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1.
Medicine (Baltimore) ; 100(40): e27303, 2021 Oct 08.
Artigo em Inglês | MEDLINE | ID: mdl-34622828

RESUMO

BACKGROUND: Hemophilia A (HA) is an inherited X-linked bleeding disease with costly treatment, especially for high titer inhibitory patients. Emicizumab, a new humanized bispecific antibody, has been approved for use to prevent or reduce the frequency of bleeding episodes in HA patients with inhibitors. This study evaluated the cost-utility of emicizumab prophylaxis (EP) in comparison with recombinant factor VII activated on-demand treatment in HA patients with inhibitors. METHODS: A life-time Markov model with payer and societal perspectives was developed in different age groups with different annual bleeding rates (ABR). Efficacy of treatments were extracted from HAVEN trials. Utilities were retrieved from published evidence. Costs were calculated based on Iran food and drug administration official website, national tariff book for medical services and hospital data. One-way deterministic sensitivity analysis was performed. RESULTS: EP was dominant choice in comparison with on-demand administration of recombinant factor VII activated in all age groups with ABR 20 and 25, and it remained dominant in patients with age 2 and age 12 at start point with ABR 16 and 17. The reported incremental cost-effectiveness ratio for the group with ABR 18 at the age 20, was 12,936 United States Dollars which is lower than the acceptable threshold of cost-effectiveness in Iran (1-3 gross domestic product per capita) and EP can be considered as cost-effective choice in this scenario. CONCLUSION: EP was found to be a dominant and cost-effective choice for Iranian HA patients with factor VIII inhibitors with ABR 18 and above with considerable cost saving.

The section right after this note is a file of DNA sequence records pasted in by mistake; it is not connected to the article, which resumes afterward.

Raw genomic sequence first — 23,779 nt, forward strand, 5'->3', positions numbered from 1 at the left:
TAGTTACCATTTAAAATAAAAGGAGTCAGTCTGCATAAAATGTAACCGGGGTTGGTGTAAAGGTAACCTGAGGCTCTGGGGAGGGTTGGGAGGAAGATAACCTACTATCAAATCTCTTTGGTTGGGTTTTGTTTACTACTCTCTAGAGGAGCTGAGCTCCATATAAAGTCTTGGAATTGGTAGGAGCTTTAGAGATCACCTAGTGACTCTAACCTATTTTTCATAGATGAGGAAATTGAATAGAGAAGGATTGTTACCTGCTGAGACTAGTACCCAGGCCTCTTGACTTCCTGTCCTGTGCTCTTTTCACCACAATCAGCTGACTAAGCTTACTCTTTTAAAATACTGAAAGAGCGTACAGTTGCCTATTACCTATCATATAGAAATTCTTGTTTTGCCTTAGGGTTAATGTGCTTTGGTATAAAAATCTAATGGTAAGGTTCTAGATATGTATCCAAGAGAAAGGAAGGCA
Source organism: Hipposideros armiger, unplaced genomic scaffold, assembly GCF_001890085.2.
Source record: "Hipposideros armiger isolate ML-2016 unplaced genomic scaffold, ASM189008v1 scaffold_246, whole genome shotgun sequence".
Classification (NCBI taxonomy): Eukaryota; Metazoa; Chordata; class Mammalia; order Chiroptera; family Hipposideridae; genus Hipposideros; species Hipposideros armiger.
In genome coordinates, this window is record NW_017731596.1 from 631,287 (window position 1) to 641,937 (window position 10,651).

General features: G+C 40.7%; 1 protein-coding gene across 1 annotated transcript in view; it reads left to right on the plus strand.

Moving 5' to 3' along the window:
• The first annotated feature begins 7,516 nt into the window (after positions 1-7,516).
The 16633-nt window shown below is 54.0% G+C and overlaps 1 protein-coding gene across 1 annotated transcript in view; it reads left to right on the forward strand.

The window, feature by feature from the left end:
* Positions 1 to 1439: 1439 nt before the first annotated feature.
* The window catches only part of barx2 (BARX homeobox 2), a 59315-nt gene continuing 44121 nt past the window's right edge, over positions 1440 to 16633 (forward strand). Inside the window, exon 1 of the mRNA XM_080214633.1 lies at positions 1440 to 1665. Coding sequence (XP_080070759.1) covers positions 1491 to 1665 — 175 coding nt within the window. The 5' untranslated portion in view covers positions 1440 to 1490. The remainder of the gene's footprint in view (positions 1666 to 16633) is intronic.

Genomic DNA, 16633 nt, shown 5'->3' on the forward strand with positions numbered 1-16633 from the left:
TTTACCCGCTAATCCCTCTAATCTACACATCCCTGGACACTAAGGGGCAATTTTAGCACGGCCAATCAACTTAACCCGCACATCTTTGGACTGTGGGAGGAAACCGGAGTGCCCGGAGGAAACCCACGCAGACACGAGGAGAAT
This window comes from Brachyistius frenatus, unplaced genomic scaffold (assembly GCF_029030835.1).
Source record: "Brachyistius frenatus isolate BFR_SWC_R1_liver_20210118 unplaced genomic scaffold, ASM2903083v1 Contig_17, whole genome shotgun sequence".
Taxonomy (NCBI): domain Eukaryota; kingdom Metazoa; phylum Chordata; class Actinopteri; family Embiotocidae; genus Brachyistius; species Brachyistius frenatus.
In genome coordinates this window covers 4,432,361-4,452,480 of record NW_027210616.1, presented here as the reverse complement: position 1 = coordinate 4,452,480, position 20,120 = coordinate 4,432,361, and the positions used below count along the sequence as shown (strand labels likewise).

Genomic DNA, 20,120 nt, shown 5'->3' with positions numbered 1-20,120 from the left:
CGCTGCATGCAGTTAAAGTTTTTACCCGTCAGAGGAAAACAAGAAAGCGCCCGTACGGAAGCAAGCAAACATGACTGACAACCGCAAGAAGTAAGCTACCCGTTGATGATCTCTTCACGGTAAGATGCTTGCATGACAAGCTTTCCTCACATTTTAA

Assuntos
Anticorpos Biespecíficos/economia , Anticorpos Monoclonais Humanizados/economia , Fator VIIa/economia , Hemofilia A/tratamento farmacológico , Adulto , Anticorpos Biespecíficos/administração & dosagem , Anticorpos Monoclonais Humanizados/administração & dosagem , Criança , Pré-Escolar , Análise Custo-Benefício , Fator VIIa/administração & dosagem , Feminino , Hemofilia A/economia , Hemorragia/prevenção & controle , Humanos , Irã (Geográfico) , Masculino , Anos de Vida Ajustados por Qualidade de Vida , Proteínas Recombinantes/administração & dosagem , Proteínas Recombinantes/economia , Adulto Jovem
2.
J Manag Care Spec Pharm ; 27(10): 1489-1493, 2021 Oct.
Artigo em Inglês | MEDLINE | ID: mdl-34595946